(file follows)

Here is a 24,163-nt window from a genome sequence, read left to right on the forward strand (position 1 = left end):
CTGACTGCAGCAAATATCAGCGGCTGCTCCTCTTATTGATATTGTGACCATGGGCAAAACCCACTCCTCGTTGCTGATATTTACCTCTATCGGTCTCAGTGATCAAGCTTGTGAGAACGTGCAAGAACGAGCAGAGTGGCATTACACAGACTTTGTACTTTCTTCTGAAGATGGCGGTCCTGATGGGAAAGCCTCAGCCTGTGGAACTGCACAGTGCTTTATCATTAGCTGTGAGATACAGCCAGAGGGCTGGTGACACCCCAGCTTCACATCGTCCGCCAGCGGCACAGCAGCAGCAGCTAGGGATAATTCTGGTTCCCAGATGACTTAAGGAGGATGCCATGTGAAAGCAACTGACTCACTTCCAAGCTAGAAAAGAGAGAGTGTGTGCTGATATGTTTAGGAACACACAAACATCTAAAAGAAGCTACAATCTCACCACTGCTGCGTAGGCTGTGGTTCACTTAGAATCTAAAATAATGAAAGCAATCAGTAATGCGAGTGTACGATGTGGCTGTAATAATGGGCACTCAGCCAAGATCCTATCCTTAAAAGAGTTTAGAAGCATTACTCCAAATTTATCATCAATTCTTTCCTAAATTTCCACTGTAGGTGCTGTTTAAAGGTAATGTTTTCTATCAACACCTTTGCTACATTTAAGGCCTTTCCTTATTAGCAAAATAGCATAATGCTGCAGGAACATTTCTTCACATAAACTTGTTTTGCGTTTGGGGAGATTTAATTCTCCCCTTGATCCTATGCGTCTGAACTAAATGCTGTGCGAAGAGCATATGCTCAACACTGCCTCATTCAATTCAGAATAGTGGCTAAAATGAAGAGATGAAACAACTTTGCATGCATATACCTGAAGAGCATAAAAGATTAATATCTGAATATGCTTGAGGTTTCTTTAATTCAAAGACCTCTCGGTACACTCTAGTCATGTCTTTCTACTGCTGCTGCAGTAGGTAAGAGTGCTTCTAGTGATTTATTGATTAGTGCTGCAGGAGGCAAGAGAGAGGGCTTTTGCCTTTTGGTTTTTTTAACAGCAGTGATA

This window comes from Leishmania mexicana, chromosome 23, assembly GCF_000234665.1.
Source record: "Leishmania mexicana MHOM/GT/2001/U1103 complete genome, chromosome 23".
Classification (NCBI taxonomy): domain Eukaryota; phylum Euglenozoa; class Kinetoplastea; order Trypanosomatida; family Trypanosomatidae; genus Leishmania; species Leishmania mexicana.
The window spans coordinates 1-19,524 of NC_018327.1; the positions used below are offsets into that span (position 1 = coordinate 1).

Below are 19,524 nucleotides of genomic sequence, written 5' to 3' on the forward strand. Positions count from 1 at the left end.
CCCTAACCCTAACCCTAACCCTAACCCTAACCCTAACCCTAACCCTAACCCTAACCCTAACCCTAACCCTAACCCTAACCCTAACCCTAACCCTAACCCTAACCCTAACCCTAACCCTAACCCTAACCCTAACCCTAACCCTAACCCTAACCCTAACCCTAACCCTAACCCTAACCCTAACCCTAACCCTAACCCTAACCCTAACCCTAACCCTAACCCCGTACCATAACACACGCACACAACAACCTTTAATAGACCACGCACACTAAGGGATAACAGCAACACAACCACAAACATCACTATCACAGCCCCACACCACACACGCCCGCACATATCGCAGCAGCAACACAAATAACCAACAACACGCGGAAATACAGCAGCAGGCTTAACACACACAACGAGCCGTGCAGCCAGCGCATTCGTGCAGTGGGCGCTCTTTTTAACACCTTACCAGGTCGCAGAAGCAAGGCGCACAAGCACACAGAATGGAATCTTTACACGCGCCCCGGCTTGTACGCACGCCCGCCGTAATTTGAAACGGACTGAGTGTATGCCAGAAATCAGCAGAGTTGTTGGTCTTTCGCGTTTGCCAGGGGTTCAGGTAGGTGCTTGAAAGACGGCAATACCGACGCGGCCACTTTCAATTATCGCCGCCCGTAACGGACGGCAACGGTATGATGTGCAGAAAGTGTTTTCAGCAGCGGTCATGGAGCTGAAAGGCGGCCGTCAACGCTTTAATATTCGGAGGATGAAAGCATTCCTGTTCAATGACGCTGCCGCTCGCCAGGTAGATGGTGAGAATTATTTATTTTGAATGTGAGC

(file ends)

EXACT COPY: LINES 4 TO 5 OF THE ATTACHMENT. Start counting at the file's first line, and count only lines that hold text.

Source record: "Leishmania mexicana MHOM/GT/2001/U1103 complete genome, chromosome 23".
Classification (NCBI taxonomy): domain Eukaryota; phylum Euglenozoa; class Kinetoplastea; order Trypanosomatida; family Trypanosomatidae; genus Leishmania; species Leishmania mexicana.